So, when does it begin?
It begins as soon as children start to pay attention to what other children think about them. So, we can see peer influence in the very early grade school years. We see it over behavior problems where one set of peers will influence another to act badly. We also see it over academic achievement where friends do better when they're paired with other kids who are doing better in school. We see this as early as first grade. Our data in both Finland and the U.S. suggest that these influences happen with very young children.
Audrey Hamilton: Why are some children and teens more susceptible to peer pressure than others? You see some kids that generally seem to just do their own thing and not care what other children think of them, but that's not always the case and why are some of them more susceptible to that?
Brett Laursen: We're still working to disentangle the notion of susceptibility from the notion of being really influential. So, on the one hand, there are some children who are susceptible to influence from anyone – that is to say that whatever comes down the pike they're likely to follow. But, it's also the case that some people are more influential and so, if you hang around with people who tend to be particularly influential, you will look susceptible even though you're not particularly susceptible. It just happens to be that you're hanging around with others who are highly influential.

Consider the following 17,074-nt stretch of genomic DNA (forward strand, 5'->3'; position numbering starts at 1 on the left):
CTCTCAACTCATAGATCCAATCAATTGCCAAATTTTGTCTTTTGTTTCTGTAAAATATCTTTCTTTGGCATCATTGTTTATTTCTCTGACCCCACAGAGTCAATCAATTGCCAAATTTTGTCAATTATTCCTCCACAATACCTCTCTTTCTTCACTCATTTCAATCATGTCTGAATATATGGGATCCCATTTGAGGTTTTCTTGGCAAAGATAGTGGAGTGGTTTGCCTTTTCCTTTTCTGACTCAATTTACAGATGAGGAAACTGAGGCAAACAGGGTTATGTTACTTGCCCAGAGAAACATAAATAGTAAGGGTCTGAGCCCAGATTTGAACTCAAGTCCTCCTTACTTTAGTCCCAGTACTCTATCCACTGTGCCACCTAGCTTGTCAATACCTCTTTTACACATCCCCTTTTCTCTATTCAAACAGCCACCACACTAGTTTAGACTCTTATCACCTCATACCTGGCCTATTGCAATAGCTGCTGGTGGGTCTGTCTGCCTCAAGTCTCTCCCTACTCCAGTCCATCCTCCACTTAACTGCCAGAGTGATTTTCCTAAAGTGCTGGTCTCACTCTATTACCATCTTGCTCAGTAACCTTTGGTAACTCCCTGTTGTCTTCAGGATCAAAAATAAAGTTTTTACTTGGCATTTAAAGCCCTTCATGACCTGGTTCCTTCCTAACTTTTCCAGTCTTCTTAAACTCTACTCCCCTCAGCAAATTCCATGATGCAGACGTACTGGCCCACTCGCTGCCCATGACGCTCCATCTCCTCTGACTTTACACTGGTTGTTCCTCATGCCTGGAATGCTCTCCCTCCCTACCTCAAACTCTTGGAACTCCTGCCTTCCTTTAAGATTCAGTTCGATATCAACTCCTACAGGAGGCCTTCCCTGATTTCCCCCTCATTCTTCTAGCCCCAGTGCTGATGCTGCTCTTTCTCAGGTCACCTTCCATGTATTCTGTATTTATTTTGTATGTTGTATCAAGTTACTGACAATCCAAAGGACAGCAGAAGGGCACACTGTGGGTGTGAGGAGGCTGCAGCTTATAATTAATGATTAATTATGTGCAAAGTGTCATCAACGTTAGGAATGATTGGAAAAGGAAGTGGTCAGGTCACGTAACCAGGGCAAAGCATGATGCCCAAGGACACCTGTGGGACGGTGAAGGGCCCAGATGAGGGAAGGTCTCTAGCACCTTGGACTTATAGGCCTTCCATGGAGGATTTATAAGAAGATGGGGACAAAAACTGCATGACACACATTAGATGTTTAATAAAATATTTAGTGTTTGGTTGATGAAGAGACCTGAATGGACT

So, I'll try to address that question, but I want to put that big caveat out there first because if you're hanging around with somebody who's very persuasive and who has a lot of social skills, you may look susceptible when in fact you're not particularly susceptible to other people. It just has to do with those that you spend your time with. So, we know that susceptibility is greater for children who don't have a lot of friends. They want to protect the friendships that they have, and so they're more likely to do what their friends say because they're worried about losing their friends and have difficulty making others. Younger children who hang around with older children are susceptible to influence. Paradoxically, being popular may make you susceptible to influence. This one is a little bit up in the air, but it may be that popular kids in some domains worry about protecting their status and so, they're more likely to be influenced to be seen doing things that they should be seen doing even if they don't want to do them because otherwise they fear their status will diminish in the eyes of their peers.